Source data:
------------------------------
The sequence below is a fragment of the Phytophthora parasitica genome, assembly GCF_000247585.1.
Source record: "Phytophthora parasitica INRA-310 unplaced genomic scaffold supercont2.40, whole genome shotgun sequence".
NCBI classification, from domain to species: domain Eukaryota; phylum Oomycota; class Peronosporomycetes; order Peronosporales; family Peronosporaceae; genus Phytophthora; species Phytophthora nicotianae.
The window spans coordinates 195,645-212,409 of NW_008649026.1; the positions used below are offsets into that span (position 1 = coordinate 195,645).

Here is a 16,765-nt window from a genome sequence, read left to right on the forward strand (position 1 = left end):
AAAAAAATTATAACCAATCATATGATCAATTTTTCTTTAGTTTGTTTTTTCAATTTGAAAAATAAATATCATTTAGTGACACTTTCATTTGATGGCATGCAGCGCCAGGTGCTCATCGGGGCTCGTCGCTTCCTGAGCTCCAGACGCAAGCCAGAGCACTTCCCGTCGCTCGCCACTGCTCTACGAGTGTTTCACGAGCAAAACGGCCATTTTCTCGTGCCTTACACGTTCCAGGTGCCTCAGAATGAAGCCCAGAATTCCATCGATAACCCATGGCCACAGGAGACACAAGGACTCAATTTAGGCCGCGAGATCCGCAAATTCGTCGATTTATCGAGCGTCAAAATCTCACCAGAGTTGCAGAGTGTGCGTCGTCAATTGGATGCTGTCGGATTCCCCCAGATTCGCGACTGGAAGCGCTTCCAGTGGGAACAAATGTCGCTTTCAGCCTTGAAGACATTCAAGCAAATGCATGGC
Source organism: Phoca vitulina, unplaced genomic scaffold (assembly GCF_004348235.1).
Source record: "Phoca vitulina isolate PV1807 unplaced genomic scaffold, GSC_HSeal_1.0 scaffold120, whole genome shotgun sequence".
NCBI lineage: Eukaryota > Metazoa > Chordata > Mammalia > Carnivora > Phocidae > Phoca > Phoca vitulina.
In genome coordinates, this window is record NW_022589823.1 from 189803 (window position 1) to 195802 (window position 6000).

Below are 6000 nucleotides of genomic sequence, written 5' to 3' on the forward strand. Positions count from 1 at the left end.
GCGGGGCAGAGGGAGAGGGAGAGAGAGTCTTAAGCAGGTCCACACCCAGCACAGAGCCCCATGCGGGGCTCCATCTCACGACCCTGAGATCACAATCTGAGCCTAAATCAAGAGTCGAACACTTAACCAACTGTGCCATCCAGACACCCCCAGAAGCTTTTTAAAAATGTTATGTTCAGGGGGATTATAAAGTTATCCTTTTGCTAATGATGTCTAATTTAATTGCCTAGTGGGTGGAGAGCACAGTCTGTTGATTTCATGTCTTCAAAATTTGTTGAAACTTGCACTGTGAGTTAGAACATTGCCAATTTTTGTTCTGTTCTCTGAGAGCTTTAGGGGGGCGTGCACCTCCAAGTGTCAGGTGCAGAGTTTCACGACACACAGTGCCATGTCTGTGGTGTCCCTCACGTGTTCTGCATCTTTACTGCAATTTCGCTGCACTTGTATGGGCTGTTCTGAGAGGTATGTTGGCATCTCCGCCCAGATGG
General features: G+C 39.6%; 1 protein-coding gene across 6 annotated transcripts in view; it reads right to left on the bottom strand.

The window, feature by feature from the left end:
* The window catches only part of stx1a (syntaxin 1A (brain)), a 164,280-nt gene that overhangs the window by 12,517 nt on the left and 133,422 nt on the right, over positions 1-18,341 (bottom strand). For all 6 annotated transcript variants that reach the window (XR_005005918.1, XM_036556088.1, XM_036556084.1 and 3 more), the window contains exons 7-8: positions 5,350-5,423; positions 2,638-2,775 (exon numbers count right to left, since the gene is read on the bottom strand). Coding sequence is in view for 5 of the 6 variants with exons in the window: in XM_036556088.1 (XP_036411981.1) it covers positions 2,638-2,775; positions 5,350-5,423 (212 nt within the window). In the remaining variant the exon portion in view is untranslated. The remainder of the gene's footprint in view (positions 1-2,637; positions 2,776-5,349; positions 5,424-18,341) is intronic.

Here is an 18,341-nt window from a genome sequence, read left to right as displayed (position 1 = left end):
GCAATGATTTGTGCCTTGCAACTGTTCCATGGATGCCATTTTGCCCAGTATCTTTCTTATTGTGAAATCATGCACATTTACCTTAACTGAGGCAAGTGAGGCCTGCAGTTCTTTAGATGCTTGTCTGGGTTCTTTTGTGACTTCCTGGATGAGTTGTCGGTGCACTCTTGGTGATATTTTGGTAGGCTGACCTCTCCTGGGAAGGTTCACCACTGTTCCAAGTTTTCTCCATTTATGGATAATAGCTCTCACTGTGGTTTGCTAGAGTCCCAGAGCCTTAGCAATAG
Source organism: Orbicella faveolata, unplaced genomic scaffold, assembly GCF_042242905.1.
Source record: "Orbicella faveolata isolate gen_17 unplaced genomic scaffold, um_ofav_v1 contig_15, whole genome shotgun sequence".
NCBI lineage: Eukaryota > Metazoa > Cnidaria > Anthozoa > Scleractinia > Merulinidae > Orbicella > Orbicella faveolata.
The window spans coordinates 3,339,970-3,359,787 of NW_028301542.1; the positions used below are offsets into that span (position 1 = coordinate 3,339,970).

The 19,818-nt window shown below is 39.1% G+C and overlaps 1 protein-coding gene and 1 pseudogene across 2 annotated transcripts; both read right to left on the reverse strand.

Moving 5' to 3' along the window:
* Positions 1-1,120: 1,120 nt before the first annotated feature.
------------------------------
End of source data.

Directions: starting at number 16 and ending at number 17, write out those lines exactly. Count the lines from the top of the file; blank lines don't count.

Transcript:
Here is an 18,341-nt window from a genome sequence, read left to right as displayed (position 1 = left end):
GCAATGATTTGTGCCTTGCAACTGTTCCATGGATGCCATTTTGCCCAGTATCTTTCTTATTGTGAAATCATGCACATTTACCTTAACTGAGGCAAGTGAGGCCTGCAGTTCTTTAGATGCTTGTCTGGGTTCTTTTGTGACTTCCTGGATGAGTTGTCGGTGCACTCTTGGTGATATTTTGGTAGGCTGACCTCTCCTGGGAAGGTTCACCACTGTTCCAAGTTTTCTCCATTTATGGATAATAGCTCTCACTGTGGTTTGCTAGAGTCCCAGAGCCTTAGCAATAG